______________________________________SAMPLE PROGRAM: COSMAC, CDP 1801 VERSION______________________________________MEM. MNE-LOC OP MONIC COMMENTS______________________________________1000 38 SKP Skip next byte.1001 -- -- Used for storage of T-register.1002 78 SAV Store T reg. at 1001.1003 47 LDA Read data from address in REG. 7 to D-register.1004 27 DEC Decrement REG. 7 which was automatically incremented by the previous instruction.1005 A6 PLO Transfer D register contents to lower half of REG. 6.1006 D6 SEP Use REG. 6 as program counter.______________________________________
Setting the P-register to 6 causes REG. 6 in the array stack to be the program counter, thus effecting a program branch to the location in REG. 6, the lower byte of which is the encoded signals from the transmission gates 16. Typically, at the end of the service routine, a RETURN instruction restores the value of the T-register to the P- and X- registers so that the interrupted program continues from the point at which it was interrupted.
A mask register can be provided for selectively disabling certain device interrupt lines under program control. In FIG. 2, a mask register 21 is provided to accept the data bus signals when the read signal is not present, i.e., a write signal. (A write signal can be considered to be the absence of a read signal so that a write signal can be generated by inverting the read signal.) The write signal enables an AND gate 22 which is activated by the output of the decoder 10 to activate the latch, or set input, to the mask register 21. The mask register 21 is similar in construction to the storage 14. Each stage in the mask register 21 primes a different one of a set of AND gates 23. The other input to each of the AND gates 23 are the interrupt lines 12. The output signals from the AND gates 23 are coupled to the storage 14. This arrangment permits the programmer to exercise control over the interrupt lines by storing an appropriate byte in the memory location corresponding to the address of the decoder 10. A store instruction in the COSMAC transfers the contents of the D- register to the location addressed by the indicated register from the register stack, i.e., 57 transfers the D- register contents to the address specified by REG. 7 (see above example) which is actually used to activate the decoder 10. The D-register can be set to any desired value by load instructions. If only interrupt lines 7, 6, and 3 are to be enabled, a byte 11001000 (hexadecimal C8) would be loaded in the D-register prior to executing the store instruction. If all interrupt lines are to be enabled, 11111111 (FF) is loaded into the d-register. The remainder of the circuitry operates in the same manner as that described for FIG. 1, like parts having like reference numerals.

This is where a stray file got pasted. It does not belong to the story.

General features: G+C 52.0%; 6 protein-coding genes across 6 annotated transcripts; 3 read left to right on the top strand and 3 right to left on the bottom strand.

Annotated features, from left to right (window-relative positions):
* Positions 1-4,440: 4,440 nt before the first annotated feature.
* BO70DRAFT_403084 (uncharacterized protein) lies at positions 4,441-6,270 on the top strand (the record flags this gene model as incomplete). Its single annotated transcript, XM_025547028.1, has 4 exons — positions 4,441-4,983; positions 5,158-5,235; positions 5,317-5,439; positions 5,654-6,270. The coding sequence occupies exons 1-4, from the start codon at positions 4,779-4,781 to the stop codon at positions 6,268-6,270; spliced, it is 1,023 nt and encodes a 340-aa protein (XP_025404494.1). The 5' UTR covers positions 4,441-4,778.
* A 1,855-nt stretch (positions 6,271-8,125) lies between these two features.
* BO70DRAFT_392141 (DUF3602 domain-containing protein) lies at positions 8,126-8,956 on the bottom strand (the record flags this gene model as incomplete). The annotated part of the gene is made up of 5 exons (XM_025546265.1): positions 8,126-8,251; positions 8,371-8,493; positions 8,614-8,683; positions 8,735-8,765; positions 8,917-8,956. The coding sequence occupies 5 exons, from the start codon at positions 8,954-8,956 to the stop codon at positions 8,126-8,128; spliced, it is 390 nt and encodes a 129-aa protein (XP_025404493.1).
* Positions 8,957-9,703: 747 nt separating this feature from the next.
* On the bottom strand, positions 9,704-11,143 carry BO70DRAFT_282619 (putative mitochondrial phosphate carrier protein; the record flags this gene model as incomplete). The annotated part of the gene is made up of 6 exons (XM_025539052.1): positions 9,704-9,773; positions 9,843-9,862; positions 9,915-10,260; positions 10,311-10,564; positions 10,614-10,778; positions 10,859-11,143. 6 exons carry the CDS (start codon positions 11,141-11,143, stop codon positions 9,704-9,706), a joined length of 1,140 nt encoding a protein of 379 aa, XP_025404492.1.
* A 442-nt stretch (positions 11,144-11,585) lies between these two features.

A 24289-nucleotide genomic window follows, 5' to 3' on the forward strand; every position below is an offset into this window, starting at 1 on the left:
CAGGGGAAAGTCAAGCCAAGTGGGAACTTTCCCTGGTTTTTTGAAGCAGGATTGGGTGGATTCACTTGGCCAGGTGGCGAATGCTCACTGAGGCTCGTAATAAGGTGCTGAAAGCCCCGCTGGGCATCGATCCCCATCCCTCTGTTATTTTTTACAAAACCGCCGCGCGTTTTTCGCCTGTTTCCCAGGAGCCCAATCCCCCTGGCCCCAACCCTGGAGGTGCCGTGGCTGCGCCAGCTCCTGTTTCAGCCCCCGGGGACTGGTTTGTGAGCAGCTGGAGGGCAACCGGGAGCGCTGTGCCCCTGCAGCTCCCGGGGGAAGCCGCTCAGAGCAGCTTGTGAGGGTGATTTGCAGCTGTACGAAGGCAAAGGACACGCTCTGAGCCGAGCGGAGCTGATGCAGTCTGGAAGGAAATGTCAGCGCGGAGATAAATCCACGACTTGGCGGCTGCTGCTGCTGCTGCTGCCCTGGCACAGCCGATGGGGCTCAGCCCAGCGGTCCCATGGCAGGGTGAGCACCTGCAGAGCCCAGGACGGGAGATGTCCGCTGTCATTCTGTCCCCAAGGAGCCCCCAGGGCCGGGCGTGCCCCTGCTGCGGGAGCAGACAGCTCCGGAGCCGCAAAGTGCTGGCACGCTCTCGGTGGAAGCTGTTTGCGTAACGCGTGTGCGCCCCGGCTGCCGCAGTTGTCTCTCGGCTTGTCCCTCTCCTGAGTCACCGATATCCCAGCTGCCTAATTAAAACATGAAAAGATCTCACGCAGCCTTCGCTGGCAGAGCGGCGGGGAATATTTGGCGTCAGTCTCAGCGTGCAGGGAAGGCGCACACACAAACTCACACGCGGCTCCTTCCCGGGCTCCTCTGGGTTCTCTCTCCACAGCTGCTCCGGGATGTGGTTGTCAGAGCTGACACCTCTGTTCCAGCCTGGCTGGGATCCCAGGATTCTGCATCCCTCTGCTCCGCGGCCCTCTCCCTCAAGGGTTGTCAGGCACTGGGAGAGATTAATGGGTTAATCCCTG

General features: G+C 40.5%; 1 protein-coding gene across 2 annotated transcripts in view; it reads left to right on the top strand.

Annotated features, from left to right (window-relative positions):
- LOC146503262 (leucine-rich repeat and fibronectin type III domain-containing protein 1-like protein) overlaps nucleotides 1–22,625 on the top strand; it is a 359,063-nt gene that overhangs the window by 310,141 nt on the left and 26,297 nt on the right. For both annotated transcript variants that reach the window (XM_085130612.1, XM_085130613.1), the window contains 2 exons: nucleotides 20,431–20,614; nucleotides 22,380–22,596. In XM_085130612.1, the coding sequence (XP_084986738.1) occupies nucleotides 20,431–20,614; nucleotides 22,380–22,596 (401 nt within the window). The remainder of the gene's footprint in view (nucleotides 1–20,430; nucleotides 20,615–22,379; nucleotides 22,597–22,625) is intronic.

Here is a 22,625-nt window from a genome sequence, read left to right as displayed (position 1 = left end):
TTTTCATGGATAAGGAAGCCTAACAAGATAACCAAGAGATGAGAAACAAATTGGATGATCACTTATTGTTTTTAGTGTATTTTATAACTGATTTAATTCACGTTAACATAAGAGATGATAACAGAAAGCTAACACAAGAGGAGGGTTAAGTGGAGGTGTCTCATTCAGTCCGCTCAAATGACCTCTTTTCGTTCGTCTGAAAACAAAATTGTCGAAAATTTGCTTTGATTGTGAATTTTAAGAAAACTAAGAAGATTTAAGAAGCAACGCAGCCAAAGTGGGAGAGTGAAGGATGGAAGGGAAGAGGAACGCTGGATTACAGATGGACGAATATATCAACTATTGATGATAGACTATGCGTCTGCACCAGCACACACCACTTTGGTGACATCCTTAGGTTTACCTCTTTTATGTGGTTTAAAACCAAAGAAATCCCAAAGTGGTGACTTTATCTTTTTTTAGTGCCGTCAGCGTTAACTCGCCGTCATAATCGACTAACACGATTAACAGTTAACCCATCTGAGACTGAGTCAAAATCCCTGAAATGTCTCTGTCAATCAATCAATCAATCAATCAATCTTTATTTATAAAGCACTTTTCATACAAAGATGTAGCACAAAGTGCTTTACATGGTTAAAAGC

Various modifications to the systems and circuits described and illustrated to explain the concepts and modes of practicing the invention can be made by those of ordinary skill in the art within the principles or scope of the invention as expressed in the appended claims.